Lindsay Delaronde’s performance art is ground breaking, eloquent and powerful. It resonates with all the dark places …
When someone says squaw, “they are stereotyping native women,” explains artist Lindsay Delaronde, or Katsitsakaste (strong flower), an Iroquois Mohawk. “It implies oppression, marginalization, exploitation and sexualisation. Her recent show, In Defiance, in which Delaronde photographed 32 indigenous women, herself included, has shattered the silence — perhaps tacit approval? — surrounding this topic.
In Defiance which appeared at the Legacy Gallery in downtown Victoria is ‘in defiance’ of the word ‘squaw’. Delaronde helped each woman build self-confidence and find power in their vulnerability, both in the images they chose and the personally written statements accompanying them.
In Defiance speaks powerfully about a topic that until recently was taboo. It resonates with all the dark places conjured up by the Highway of Tears and the National Inquiry into Missing and Murdered Indigenous Women. Delaronde breaks new ground, for her performance art carries gut-wrenching social messages. It is emotional, powerful and, most of all, timely and very relevant.
As the first Indigenous Artist in Residence for the City of Victoria, and only the second in Canada, Delaronde has a commanding platform. Appointed in March 1, 2017, Victoria’s Year of Reconciliation, her term runs to the end of 2018. She is passionate about Indigenous culture and issues.
“My goal and my purpose for the residency is to pave the way for young emerging indigenous artists and youth, and help them understand that anything is possible.”
Delaronde is an excellent choice. She was born and raised in traditional culture on the Kahnawake reservation outside of Montreal, experiencing three things that would guide the rest of her life. First, Indigenous culture is rich, deep and satisfying. She also observed the resilience of Native people around her rewriting their existence and healing through culture. Third, she recognized from an early age that she was born to create art.
At 16 years age, Delaronde attended a Fine Arts program in Montreal, then moved to British Columbia in 2005 to study at Vancouver’s Emily Carr University of Art and Design. In 2007, she moved to Victoria, where her daughter, now 10, was born. She completed a Master of Fine Art degree at the University of Victoria in 2010. Concerned about the marginalization of her people, she completed a second Master’s degree, this one in Indigenous Communities Counselling.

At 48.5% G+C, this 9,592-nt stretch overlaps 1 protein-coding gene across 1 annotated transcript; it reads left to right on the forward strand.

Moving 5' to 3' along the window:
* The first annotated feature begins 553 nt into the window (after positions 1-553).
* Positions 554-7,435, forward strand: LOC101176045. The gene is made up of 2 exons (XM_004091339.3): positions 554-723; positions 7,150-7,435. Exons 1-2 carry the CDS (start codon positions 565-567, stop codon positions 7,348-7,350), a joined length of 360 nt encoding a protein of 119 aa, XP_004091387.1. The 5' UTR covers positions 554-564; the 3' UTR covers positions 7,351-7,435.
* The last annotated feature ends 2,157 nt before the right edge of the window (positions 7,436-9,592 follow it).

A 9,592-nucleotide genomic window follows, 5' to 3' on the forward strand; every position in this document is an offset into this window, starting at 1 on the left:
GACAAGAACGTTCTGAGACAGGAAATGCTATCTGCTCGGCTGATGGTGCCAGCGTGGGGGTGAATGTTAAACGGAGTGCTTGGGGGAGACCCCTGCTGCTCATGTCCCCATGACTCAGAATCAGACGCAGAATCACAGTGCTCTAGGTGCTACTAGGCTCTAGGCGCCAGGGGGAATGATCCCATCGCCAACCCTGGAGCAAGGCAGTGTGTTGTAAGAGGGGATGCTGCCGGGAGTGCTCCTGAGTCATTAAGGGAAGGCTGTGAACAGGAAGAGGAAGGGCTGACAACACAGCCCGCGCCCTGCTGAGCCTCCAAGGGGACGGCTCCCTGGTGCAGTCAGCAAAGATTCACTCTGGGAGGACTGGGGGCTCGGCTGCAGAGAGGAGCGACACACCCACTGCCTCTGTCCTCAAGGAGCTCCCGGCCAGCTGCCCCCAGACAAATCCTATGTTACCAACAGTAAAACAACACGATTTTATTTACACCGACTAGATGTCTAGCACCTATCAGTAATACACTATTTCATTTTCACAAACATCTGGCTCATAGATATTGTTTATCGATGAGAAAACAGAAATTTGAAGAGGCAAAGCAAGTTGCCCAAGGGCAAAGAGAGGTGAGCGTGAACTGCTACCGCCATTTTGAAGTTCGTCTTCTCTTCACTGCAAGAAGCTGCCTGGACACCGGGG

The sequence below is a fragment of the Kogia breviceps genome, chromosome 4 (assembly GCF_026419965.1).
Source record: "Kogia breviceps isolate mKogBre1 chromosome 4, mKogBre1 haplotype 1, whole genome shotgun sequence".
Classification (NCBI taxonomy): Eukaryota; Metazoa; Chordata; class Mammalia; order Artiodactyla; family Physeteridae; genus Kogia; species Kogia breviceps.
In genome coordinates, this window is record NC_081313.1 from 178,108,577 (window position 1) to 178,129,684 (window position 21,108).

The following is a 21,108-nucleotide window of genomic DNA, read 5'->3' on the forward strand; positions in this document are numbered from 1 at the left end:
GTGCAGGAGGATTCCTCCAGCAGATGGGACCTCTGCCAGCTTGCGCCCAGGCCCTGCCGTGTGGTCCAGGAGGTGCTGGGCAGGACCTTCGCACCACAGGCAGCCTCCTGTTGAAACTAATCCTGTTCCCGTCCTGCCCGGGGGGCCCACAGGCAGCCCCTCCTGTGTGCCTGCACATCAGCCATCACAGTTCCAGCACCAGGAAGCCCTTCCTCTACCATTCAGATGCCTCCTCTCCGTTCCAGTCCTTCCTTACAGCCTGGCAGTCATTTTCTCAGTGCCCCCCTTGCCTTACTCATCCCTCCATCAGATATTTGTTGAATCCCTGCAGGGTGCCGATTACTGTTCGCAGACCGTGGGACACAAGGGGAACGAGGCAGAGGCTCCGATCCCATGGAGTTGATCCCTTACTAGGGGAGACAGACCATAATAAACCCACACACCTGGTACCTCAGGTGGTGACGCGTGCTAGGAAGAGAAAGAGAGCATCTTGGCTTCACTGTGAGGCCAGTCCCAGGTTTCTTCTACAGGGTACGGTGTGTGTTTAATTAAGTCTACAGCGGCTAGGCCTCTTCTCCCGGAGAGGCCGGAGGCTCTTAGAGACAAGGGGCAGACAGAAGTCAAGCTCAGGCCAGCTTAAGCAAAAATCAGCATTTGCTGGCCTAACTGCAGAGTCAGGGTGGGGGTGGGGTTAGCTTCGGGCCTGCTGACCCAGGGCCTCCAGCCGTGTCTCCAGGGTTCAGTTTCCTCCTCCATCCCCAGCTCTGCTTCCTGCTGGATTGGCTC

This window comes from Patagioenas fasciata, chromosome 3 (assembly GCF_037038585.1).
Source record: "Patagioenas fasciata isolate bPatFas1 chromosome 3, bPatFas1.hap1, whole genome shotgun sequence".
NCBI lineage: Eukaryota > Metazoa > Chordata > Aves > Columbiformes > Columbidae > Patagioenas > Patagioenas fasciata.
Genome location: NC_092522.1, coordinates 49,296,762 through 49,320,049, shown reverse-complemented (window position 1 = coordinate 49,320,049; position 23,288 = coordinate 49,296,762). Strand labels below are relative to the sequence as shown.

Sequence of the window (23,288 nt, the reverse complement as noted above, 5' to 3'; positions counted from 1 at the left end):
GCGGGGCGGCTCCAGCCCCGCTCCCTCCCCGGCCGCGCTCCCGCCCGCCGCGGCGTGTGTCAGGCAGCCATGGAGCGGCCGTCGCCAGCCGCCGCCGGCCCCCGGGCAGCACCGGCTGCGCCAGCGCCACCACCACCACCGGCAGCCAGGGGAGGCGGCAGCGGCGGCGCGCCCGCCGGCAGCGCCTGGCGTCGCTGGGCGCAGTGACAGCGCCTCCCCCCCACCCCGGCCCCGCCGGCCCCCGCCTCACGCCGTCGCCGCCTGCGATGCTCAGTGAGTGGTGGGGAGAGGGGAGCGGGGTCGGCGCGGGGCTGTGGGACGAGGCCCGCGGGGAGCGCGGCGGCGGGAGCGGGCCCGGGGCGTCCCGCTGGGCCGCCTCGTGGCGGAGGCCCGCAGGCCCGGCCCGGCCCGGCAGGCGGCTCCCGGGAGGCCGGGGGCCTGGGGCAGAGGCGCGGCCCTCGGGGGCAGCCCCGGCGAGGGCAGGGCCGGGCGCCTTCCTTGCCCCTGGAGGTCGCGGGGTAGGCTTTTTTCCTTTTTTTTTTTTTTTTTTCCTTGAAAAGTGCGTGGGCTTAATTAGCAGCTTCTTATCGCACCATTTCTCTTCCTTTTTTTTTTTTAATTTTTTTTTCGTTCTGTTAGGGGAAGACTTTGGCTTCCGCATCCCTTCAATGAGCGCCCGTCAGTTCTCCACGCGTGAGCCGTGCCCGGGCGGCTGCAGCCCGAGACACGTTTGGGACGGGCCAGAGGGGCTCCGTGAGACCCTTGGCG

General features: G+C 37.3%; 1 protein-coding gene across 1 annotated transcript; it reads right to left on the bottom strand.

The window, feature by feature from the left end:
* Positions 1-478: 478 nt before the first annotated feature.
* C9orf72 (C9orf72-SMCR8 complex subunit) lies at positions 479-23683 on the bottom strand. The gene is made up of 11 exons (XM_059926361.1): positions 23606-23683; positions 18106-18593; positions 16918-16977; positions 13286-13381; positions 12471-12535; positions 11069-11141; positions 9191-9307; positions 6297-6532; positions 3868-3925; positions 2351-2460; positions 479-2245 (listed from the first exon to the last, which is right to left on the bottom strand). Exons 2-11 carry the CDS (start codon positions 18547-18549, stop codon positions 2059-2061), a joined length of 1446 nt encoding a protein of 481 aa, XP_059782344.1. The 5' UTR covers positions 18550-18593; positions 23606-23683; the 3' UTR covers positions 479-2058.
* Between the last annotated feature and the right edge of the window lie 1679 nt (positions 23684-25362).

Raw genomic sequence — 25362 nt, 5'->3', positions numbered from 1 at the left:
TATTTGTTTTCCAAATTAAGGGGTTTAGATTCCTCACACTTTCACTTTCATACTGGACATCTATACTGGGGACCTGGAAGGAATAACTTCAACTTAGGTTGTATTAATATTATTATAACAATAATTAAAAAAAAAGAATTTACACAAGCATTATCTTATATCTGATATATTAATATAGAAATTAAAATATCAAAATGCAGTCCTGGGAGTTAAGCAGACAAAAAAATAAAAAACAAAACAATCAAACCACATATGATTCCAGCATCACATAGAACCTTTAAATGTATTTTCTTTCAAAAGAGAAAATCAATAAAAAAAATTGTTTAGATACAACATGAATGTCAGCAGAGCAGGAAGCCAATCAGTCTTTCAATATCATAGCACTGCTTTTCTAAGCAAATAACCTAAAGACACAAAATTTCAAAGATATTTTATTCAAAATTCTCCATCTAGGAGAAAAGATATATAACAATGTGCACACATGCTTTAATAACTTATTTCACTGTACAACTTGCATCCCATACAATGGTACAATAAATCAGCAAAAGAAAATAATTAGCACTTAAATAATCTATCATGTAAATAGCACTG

Delaronde is a talented and diverse artist practicing photography, beadwork, printmaking, video and painting. In 2009, she completed the War Canoe project where she transferred current and archival photos onto cedar paddles. She co-illustrated an indigenous children’s book, The Corn Chief. She also makes moccasins including the beadwork. Her main focus, however, is performance art, in which she addresses indigenous issues, makes strong, provocative social statements and often works collaboratively with others.
Delaronde uses art for solace. “We don’t heal in isolation,” she says, explaining her philosophy. “Our worldview is about coming together and doing ceremonies so we could be visible; we could be seen. We could be part of community. The individual healing is the group healing—one is the other.”
On the same day that Delaronde received news of her appointment, she also suffered the tragic loss of her partner, who passed away unexpectedly and suddenly. She began her residency in a state of grief and shock, which was expressed in her art.
We Bring Medicine to the Streets, showed her anguish. In this collaborative performance with another artist, a downtown area, where there is high traffic of homelessness and drug addiction, was washed with medicine water made of cedar. During the performance, the duo sang a song and prayed with the goal of helping individuals frequenting this site in their daily struggle with poverty, grief or abandonment.
Feedback was overwhelmingly positive. “There are not enough words to say for the lives lost on that stretch of sidewalk. I pray the medicine wipes its souls.” “So glad you are doing this important and inspiring work.” “The most beautiful act of humanity”
In her first year as Indigenous Artist in Residence, she has been indefatigable in holding numerous shows, workshops and public performances, most carrying thoughtful social messages.
Pendulum – An Indigenous Showcase is Delaronde’s most publicly celebrated show to date. Consisting of eight acts and 40 people showing native culture from across the country, it played at Victoria’s Belfry Theatre to a full house and standing ovations. Delaronde enacted a solo tribute to her late partner. Many of the audience were in tears.
Katsitsakaste’s performance art is ground breaking, eloquent and powerful. It is a giant step in healing her own pain and the long suffering of her people. It also contributes significantly to reconciliation.